Due to its similarity to chicken, turkey also pairs well with oaky white wines such as Chardonnay and Riesling. However, you wouldn’t go amiss with a low-tannin red wine like Pinot Noir, or even a chilled Rosé if you’re serving some of the darker meat of the bird.


What separates duck from other poultry is its fat content. This makes for a richer, more indulgent meat that can handle the intensity of certain red wines while still complementing a fresh white.

Tuscan reds like Chianti, Marcillac, and Barolo are all robust enough to pair perfectly with roasted duck without overpowering it. Deeper reds like Merlot and Pinot Noir can harmonize with the rich sweetness of duck, while late harvest Riesling makes a great white option.

Seafood Wine Pairings

When people think of pairing wine with seafood, their minds usually go straight to light whites. But while the fresh, citrusy, and sometimes floral notes of white wine do make excellent partners to fish, the options aren’t quite as limited as you’d think.

Seafood with wine


There are too many species of fish in the sea to make a wine listing for each, but we can go through some of the most popular choices that have greater availability. Light, flaky fish like hake, cod, or sea bass are best paired with similarly light and refreshing wines such as Muscadet, Sauvignon Blanc, and Champagne.

Fatty, dense fishes like tuna, mackerel, and salmon bring a lot of flavor and richness to the table, which allows them to pair well with bolder beverages. Dry Rosé, Pinot Noir, and White Rioja are all popular choices.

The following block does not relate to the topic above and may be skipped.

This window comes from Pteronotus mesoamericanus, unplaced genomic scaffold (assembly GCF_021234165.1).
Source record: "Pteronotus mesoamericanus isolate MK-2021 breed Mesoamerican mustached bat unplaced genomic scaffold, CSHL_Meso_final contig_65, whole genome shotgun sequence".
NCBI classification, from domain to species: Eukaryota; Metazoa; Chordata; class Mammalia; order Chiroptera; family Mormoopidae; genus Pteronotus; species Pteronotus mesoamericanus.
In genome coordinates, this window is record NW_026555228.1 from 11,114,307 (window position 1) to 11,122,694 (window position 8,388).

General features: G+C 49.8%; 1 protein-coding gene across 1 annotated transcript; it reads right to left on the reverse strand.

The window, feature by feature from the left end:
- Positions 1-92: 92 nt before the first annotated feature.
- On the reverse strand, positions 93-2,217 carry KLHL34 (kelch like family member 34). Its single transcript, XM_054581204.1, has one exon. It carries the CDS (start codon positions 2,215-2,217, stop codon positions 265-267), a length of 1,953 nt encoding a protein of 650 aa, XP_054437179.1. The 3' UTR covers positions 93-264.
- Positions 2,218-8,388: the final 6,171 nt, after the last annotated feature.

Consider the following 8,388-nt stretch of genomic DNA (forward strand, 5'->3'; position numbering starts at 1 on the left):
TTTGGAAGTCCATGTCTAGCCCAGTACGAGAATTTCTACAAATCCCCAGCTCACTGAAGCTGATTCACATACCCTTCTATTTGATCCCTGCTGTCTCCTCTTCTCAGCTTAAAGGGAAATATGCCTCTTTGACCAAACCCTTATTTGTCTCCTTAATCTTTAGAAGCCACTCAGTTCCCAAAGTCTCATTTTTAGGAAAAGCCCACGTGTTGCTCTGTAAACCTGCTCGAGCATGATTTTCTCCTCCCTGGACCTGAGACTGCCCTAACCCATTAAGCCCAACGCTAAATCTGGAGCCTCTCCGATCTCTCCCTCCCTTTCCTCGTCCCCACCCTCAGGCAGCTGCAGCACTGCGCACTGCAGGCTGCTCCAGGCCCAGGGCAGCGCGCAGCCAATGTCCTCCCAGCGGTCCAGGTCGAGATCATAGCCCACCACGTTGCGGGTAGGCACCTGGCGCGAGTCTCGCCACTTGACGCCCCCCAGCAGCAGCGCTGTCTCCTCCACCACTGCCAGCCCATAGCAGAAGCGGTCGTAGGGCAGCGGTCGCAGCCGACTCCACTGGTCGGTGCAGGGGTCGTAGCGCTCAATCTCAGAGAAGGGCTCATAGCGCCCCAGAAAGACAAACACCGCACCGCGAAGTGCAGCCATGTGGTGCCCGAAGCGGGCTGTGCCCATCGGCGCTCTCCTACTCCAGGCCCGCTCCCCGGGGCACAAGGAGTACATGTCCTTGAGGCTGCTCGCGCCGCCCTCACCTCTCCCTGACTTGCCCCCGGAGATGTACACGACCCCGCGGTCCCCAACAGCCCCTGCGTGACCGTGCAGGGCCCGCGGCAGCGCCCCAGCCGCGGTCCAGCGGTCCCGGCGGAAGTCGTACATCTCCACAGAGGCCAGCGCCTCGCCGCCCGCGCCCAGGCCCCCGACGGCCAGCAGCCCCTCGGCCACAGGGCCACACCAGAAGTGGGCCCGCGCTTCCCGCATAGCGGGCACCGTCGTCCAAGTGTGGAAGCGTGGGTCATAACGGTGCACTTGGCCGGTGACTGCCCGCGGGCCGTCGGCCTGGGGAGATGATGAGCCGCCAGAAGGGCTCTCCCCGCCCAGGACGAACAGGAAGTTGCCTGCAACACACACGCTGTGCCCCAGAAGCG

Sea-floor dwellers like lobster, crab, prawns, and shrimp all fall into the crustacean category. With distinctive, powerful oceanic flavors and light, sweet flesh, crustaceans require the balance of weighty white wines to do themselves justice.

Viognier, Marsanne, Pinot Gris, and Italian Vermentino are all full-bodied enough to match the deep-sea flavors of this meat without overpowering its delicate texture.


The mollusks or shellfish category includes iconic seafood delicacies, such as oysters, scallops, and clams. These expensive meats are soft, buttery, and very delicate in flavor, so the wines they’re paired with must have similar soft characteristics.

Light, citrusy white wines like Champagne, Muscadet, and Sauvignon Blanc make excellent friends with oysters and scallops, while clams are best matched with dry Rosé or high-acidity Riesling.

Perfecting the Art of Pairing

Chefs around the world have been developing the skill of food and wine pairing for thousands of years. These days, you’ll also find food pairings with beer, gin and other beverages, yet wine remains the most popular. There are so many different wines to try that pairing possibilities remain seemingly endless.

There may be some rules around which drinks pair best with which meats. But at the end of the day, flavor combination is a personal preference. These recommendations are based on food science—acidity, sugar levels, tannins, and so on—however, they aren’t unbreakable laws.

That said, following this guide for meat and wine pairing is a great place to start if you’re unsure about what your guests might like best. When in doubt, taste and taste again!